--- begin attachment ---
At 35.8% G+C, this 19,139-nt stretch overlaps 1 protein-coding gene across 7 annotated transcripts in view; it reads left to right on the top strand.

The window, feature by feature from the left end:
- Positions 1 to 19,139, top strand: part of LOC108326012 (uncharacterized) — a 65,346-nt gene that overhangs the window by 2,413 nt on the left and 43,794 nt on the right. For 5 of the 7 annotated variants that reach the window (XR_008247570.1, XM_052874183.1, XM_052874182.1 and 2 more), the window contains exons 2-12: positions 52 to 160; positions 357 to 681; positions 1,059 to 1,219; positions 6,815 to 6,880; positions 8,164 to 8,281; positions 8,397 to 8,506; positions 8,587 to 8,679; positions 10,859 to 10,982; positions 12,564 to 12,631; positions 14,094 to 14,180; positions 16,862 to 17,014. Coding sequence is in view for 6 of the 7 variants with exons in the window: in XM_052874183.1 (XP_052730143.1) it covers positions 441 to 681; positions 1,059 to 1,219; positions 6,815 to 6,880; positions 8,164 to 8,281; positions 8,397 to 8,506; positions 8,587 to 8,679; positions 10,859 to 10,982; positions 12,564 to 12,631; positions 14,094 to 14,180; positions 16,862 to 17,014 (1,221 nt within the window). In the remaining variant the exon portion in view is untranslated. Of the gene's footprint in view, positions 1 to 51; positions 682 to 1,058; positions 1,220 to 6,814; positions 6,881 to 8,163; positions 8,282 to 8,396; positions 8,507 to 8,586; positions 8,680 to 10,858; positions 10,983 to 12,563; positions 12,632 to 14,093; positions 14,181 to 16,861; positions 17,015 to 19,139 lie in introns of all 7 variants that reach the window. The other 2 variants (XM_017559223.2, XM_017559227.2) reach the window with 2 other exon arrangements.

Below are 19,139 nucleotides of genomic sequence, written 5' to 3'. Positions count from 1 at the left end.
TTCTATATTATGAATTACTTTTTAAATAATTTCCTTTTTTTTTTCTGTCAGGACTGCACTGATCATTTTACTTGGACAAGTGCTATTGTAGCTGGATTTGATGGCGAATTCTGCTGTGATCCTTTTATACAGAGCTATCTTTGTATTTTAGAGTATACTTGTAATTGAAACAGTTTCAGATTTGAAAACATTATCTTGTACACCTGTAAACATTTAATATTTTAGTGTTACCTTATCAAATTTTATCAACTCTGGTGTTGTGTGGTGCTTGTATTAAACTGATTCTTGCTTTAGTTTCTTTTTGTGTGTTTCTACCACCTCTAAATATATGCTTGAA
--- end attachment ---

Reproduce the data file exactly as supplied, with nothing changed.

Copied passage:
At 35.8% G+C, this 19,139-nt stretch overlaps 1 protein-coding gene across 7 annotated transcripts in view; it reads left to right on the top strand.

The window, feature by feature from the left end:
- Positions 1 to 19,139, top strand: part of LOC108326012 (uncharacterized) — a 65,346-nt gene that overhangs the window by 2,413 nt on the left and 43,794 nt on the right. For 5 of the 7 annotated variants that reach the window (XR_008247570.1, XM_052874183.1, XM_052874182.1 and 2 more), the window contains exons 2-12: positions 52 to 160; positions 357 to 681; positions 1,059 to 1,219; positions 6,815 to 6,880; positions 8,164 to 8,281; positions 8,397 to 8,506; positions 8,587 to 8,679; positions 10,859 to 10,982; positions 12,564 to 12,631; positions 14,094 to 14,180; positions 16,862 to 17,014. Coding sequence is in view for 6 of the 7 variants with exons in the window: in XM_052874183.1 (XP_052730143.1) it covers positions 441 to 681; positions 1,059 to 1,219; positions 6,815 to 6,880; positions 8,164 to 8,281; positions 8,397 to 8,506; positions 8,587 to 8,679; positions 10,859 to 10,982; positions 12,564 to 12,631; positions 14,094 to 14,180; positions 16,862 to 17,014 (1,221 nt within the window). In the remaining variant the exon portion in view is untranslated. Of the gene's footprint in view, positions 1 to 51; positions 682 to 1,058; positions 1,220 to 6,814; positions 6,881 to 8,163; positions 8,282 to 8,396; positions 8,507 to 8,586; positions 8,680 to 10,858; positions 10,983 to 12,563; positions 12,632 to 14,093; positions 14,181 to 16,861; positions 17,015 to 19,139 lie in introns of all 7 variants that reach the window. The other 2 variants (XM_017559223.2, XM_017559227.2) reach the window with 2 other exon arrangements.

Below are 19,139 nucleotides of genomic sequence, written 5' to 3'. Positions count from 1 at the left end.
TTCTATATTATGAATTACTTTTTAAATAATTTCCTTTTTTTTTTCTGTCAGGACTGCACTGATCATTTTACTTGGACAAGTGCTATTGTAGCTGGATTTGATGGCGAATTCTGCTGTGATCCTTTTATACAGAGCTATCTTTGTATTTTAGAGTATACTTGTAATTGAAACAGTTTCAGATTTGAAAACATTATCTTGTACACCTGTAAACATTTAATATTTTAGTGTTACCTTATCAAATTTTATCAACTCTGGTGTTGTGTGGTGCTTGTATTAAACTGATTCTTGCTTTAGTTTCTTTTTGTGTGTTTCTACCACCTCTAAATATATGCTTGAA